The day a Har­rier jet landed on the Mall was ei­ther ‘bar­baric’ or ‘cool,’ de­pend­ing on the view.

The Washington Post Sunday - - METRO - [email protected]­ Twit­ter: @johnkelly

I re­cently saw a pho­to­graph at a restau­rant in Wash­ing­ton where a Har­rier is land­ing on the Mall. Do you have any in­sight into when this hap­pened and what the oc­ca­sion was? — Amanda Burke, Wash­ing­ton An­swer Man has al­ways been par­tial to the Har­rier, or the McDon­nell Dou­glas AV-8B, as the jump jet is of­fi­cially called. It’s what’s known as a V/STOL air­craft, ca­pa­ble of ver­ti­cal/short take­offs and land­ings.

Run­ways? We don’t need no stink­ing run­ways.

The plane’s abil­ity to hover is how Capt. John Rahm of the U.S. Ma­rine Corps was able to land his Har­rier on the Mall on the morn­ing of June 6, 1991.

Rahm was a vet­eran of Desert Storm, the Per­sian Gulf War, fought un­der Pres­i­dent Ge­orge H.W. Bush. He flew the jet to Wash­ing­ton so it — and he — could be part of a gi­ant cel­e­bra­tion mark­ing the end of the war and hon­or­ing the men and women who pros­e­cuted it.

The Na­tional Vic­tory Cel­e­bra­tion in­cluded a static dis­play on the Mall of the hard­ware that helped win the war. There were he­li­copters, per­son­nel car­ri­ers, Pa­triot mis­siles and, mak­ing the most dra­matic en­trance early on a Thurs­day morn­ing, there was Rahm’s Har­rier.

Rahm flew 35 ground sup­port mis­sions in Desert Storm as part of Ma­rine At­tack Squadron 231, which flew out of a base in Saudi Ara­bia. He flew the Har­rier up from his sta­tion in Cherry Point in North Carolina, land­ing at An­drews Air Force Base and then get­ting a he­li­copter tour of the Mall from the air so he could plan the ap­proach he would make later in the week: right by the Wash­ing­ton Mon­u­ment.

“From a pi­lot­ing per­spec­tive it was just a ver­ti­cal land­ing, some­thing that all of us do all the time,” he told An­swer Man. “It all went well. Thank­fully I didn’t prang the land­ing.”

Com­bat en­gi­neers had in­stalled a 96-by-96-foot alu­minum pad for the Har­rier to land on. Oth­er­wise, de­bris blown up by the 30,000 horse­power Rolls-Royce jet en­gine could have dam­aged the jet. (The grass wouldn’t have fared too well, ei­ther.)

The pa­rade — the big­gest in Wash­ing­ton since World War II — was on Satur­day. More than 8,000 Gulf War vet­er­ans marched up Con­sti­tu­tion Av­enue NW from Sev­enth Street, past the Lin­coln Memo­rial and across Memo­rial Bridge and then to the Pen­tagon North Park­ing Lot.

Also in the pa­rade were mis­siles, per­son­nel car­ri­ers tanks. The 67-ton M1A1 tanks and the 30-ton Bradley Fight­ing Ve­hi­cles left tread marks in the as­phalt that had soft­ened in the 85de­gree heat.

A model of an F-15 fighter jet that was be­ing towed couldn’t ne­go­ti­ate a No Left Turn sign near the Lin­coln Memo­rial. The pa­rade stalled for 10 min­utes un­til Mike Fer­raro, a mem­ber of the vol­un­teer pa­rade route staff, shin­nied up the light pole with a screw­driver and took down the sign.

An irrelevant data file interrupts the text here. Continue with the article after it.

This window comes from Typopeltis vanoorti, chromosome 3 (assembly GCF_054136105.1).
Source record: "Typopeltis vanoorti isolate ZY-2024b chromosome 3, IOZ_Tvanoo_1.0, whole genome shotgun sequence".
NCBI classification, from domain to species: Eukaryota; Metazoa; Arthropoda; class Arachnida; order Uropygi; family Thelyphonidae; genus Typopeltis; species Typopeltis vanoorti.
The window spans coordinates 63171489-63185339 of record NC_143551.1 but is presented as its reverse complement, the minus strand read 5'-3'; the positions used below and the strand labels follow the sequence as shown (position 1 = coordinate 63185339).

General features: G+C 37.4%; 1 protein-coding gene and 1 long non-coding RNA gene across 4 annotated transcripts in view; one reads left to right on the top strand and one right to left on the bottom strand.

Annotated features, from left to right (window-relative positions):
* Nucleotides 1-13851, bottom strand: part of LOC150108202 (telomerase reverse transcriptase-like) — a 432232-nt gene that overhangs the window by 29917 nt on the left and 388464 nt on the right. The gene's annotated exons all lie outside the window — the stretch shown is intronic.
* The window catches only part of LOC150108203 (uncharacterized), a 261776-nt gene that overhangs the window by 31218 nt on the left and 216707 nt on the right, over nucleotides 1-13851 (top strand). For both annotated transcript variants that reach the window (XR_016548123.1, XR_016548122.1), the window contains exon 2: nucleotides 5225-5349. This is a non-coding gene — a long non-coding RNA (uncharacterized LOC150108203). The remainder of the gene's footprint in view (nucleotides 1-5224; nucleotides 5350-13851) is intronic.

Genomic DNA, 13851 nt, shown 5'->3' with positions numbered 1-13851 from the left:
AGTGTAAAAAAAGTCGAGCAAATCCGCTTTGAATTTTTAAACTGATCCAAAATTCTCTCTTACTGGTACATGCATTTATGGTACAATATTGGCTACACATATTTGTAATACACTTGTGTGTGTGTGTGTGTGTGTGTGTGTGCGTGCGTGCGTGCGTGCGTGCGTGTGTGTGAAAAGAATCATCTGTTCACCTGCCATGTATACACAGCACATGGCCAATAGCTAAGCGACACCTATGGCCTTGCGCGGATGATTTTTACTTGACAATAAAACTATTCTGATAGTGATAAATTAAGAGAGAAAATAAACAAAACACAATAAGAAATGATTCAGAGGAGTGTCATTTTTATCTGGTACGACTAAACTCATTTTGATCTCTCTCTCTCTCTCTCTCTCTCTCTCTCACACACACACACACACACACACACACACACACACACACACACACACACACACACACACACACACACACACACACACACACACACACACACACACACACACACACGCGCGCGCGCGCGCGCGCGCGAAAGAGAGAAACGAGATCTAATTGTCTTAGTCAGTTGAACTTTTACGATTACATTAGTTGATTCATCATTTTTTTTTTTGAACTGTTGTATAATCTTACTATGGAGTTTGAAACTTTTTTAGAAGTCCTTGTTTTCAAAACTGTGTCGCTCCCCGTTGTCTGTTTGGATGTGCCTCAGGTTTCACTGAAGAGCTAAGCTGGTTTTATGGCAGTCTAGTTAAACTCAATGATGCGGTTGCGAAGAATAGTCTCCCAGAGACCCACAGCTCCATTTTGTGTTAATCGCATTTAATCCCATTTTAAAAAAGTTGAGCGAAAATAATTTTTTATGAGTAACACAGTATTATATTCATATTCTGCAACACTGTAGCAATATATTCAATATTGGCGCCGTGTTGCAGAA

The day in­cluded a fly­over by 83 mil­i­tary air­craft — Na­tional Air­port was closed to pas­sen­ger traf­fic for about 30 min­utes — and was capped by a fire­works dis­play. The week­end at­tracted 800,000 peo­ple.

Not ev­ery­one thought the cel­e­bra­tion, spon­sored by the Desert Storm Home­com­ing Foun­da­tion, was a good idea. It was ex­pen­sive, cost­ing around $12 mil­lion, twice the to­tal of early es­ti­mates. Pri­vate do­na­tions, in­clud­ing from de­fense con­trac­tors, un­der­wrote about half that. (The post­poned pa­rade Pres­i­dent Trump wants had an es­ti­mated price tag of up to $92 mil­lion.)

And some thought it was in poor taste. Af­ter all, 378 Amer­i­can men and women did not re­turn from the war. Many more Iraqis were killed.

“It’s bar­baric that they are dis­play­ing this by the Capi­tol,” Kerri Thomp­son, a col­lege stu­dent from New York City, told a Wash­ing­ton Post re­porter near a dis­play of Tom­a­hawk mis­siles. “The point is that th­ese are big and bad and they kill peo­ple.”

Fel­low stu­dent An­dre Wil­son said, “C’mon. They helped save lives in the end. This is cool.”

Rahm said most of the pho­to­graphs he’s seen of his Har­rier are from when he took off on the day af­ter the pa­rade. He hopped to An­drews Air Force Base to top up his fuel tank and then flew home to Cherry Point.

Rahm, 60, served a to­tal of 26 years in the Ma­rine Corps, re­tir­ing in 2008 as a colonel. To­day, the only man to land a jet on the Mall lives in North Carolina and teaches sail­ing.

Help­ing Hand

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It’s easy. Sim­ply visit pos­thelp­ing­, where you’ll find in­for­ma­tion on our char­ity part­ners — Bright Be­gin­nings, N Street Vil­lage and So Oth­ers Might Eat — and links to give. Just click on “Do­nate.”


A U.S. Ma­rine Har­rier jump jet lands on the Mall on June 6, 1991, as part of the Na­tional Vic­tory Cel­e­bra­tion.

John Kelly's Wash­ing­ton

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